FOM: Reductionism
J P Mayberry
J.P.Mayberry at bristol.ac.uk
Sun Feb 22 11:08:11 EST 1998
Robert Tragesser claims that "algebraic constructs" such as
"groups, rings, modules, and fields, etc." (the list is Friedman's) are
"materially/conceptually distinct from the set-theoretic organon
(tools)" and that, moreover, "this distinction is more than just
psychological". Now I think that Tragesser is just wrong about this:
what notion of "group" do we have other than that of a structure
satisfying the group axioms? What is that if not a "set-theoretic"
construct? What methods of argument or definition are there in group
theory that can't be - indeed, that aren't - justified on
set- theoretical principles and without appealing to autonomous
principles peculiar to group theory?
In answer to Tragesser, Penelope Maddy has called attention to
the analogy between the "foundational" roles of set theory in
mathematics and of physics in natural science. Now no analogy is
perfect, and the general point she is making is clear enough. But it
seems to me that the analogy breaks down, and the way it breaks down
goes right to the heart of the issue under discussion. Indeed, I think
the breakdown is more illuminating than the analogy itself.
That all of natural science rests on physics is something that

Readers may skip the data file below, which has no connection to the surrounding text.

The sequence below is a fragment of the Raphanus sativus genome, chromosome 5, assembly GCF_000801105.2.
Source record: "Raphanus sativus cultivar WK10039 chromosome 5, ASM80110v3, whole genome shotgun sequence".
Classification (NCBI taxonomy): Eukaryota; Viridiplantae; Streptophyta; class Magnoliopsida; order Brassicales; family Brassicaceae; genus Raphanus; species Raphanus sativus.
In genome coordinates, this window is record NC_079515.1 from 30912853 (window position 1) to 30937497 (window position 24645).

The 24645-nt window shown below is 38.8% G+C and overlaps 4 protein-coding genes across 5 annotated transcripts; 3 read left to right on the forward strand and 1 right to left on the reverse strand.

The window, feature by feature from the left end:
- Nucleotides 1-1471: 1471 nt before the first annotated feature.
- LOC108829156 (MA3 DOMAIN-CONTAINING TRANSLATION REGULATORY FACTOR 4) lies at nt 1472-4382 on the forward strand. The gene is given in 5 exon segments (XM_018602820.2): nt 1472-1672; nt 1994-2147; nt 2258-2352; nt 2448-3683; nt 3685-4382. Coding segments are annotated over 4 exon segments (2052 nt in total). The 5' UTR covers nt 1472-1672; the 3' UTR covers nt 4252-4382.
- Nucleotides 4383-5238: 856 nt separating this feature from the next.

has not been established *in detail*. We all believe that chemistry
emerges out of quantum physics; but many of the details are hazy. The
same goes for the emergence of biology out of chemistry, and, indeed,
the details are much more hazy in that case. (What is the chemical
explanation for embryonic development, for example? We have a picture
in very broad brush strokes, but the details elude us. And, as everyone
knows, the Good Lord is in the details.) When we come to psychology the
"reduction" to physics is little more than a pius hope, though that
hope may be useful in providing motivation for experimentalists. In
short, the reduction of all natural science to physics must be
classified as an Inspirational Ideal rather than as an accomplished
fact.
In this respect, the contrast with the role of set theory in
mathematics could scarcely be greater. For it is highly misleading to
say that mathematics can be "reduced" to set theory On the contrary,
*mainstream mathematics is constructed within set theory*. That is the
way it is taught; that is the way it is practised. Set theory is built
into our very conventions of exposition,. so "set theoretical
foundations" just refers to how we *do* mathematics. When you think
through what that means *in detail*, then all the talk about
"alternative" foundations in category theory or topos theory seems a
bit - indeed, more than a bit - unreal.
------------------------------
J P Mayberry
J.P.Mayberry at bristol.ac.uk
------------------------------
More information about the FOM
mailing list